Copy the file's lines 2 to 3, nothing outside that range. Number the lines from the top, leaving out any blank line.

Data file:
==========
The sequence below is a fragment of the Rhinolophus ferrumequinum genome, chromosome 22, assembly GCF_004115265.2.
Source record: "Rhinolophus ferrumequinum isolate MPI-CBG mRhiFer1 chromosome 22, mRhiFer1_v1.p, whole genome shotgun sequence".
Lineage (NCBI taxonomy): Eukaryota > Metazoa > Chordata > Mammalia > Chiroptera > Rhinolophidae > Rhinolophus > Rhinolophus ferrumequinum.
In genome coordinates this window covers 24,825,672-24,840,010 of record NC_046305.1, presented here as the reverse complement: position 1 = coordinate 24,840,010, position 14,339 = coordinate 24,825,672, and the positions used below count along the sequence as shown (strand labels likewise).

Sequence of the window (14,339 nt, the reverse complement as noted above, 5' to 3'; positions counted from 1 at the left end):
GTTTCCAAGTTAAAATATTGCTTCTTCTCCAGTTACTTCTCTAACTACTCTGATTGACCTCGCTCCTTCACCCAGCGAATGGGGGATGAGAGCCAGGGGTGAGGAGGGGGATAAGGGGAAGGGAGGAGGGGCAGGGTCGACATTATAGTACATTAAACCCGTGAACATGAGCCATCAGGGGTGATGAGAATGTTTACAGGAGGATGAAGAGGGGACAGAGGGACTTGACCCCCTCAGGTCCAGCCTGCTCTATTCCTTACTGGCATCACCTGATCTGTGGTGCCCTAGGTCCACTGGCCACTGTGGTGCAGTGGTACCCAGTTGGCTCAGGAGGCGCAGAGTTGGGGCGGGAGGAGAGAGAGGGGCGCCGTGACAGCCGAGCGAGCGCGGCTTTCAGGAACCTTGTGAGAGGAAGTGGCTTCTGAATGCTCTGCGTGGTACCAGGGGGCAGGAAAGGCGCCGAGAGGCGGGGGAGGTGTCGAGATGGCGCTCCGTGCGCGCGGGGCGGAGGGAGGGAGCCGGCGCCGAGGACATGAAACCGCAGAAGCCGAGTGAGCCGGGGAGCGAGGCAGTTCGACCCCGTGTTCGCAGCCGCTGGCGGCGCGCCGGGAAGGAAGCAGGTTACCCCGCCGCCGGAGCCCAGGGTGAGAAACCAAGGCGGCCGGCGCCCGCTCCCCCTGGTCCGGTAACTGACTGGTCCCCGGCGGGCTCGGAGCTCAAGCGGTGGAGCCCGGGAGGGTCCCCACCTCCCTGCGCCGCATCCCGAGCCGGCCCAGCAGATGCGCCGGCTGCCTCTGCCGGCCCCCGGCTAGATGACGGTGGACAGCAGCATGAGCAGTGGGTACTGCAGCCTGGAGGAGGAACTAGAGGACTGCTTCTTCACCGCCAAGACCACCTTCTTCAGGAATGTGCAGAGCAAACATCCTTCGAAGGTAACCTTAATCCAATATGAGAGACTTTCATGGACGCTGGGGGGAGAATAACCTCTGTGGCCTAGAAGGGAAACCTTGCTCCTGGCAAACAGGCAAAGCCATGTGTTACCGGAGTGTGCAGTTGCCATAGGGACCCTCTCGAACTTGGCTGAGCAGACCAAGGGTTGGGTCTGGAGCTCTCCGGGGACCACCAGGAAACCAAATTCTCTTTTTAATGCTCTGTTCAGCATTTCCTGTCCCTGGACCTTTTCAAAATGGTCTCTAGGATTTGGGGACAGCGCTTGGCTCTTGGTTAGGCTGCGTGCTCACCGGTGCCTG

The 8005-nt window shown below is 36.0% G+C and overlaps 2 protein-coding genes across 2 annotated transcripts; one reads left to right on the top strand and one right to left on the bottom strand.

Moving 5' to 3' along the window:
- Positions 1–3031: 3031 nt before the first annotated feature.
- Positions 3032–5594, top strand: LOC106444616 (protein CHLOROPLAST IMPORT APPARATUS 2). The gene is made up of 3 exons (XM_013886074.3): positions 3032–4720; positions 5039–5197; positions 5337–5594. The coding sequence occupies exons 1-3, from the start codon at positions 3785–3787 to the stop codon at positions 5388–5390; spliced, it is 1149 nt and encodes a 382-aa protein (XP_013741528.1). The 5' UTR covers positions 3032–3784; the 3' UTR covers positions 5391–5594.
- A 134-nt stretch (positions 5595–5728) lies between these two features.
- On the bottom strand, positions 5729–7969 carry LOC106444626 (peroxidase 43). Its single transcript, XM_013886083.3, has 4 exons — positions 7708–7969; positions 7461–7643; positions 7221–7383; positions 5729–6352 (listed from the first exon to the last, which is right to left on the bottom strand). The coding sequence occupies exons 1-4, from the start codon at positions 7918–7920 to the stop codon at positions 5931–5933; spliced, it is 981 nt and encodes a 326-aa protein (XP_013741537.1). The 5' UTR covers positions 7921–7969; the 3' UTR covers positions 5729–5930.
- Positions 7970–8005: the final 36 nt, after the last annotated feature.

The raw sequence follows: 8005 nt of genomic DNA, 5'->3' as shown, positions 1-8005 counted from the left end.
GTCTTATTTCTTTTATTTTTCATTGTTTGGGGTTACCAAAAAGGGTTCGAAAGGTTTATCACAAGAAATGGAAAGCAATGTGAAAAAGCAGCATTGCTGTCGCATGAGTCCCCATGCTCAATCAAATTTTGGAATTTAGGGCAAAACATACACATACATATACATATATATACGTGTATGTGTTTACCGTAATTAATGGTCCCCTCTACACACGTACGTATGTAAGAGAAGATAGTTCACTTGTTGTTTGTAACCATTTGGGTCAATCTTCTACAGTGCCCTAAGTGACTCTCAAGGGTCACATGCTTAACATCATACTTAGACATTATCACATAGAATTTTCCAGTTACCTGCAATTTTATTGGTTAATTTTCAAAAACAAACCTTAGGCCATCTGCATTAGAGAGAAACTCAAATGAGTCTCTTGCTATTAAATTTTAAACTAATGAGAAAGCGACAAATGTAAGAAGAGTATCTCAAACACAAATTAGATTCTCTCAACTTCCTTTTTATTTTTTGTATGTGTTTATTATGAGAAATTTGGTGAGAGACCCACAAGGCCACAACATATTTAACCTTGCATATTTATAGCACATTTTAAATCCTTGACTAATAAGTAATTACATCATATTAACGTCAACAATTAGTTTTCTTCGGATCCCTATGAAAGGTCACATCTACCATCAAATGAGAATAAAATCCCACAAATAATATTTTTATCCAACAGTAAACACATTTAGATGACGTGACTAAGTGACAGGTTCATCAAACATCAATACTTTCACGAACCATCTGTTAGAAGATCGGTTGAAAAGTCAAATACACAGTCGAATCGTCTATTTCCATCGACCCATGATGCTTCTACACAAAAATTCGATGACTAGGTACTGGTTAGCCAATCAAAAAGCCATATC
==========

Source record: "Rhinolophus ferrumequinum isolate MPI-CBG mRhiFer1 chromosome 22, mRhiFer1_v1.p, whole genome shotgun sequence".
Lineage (NCBI taxonomy): Eukaryota > Metazoa > Chordata > Mammalia > Chiroptera > Rhinolophidae > Rhinolophus > Rhinolophus ferrumequinum.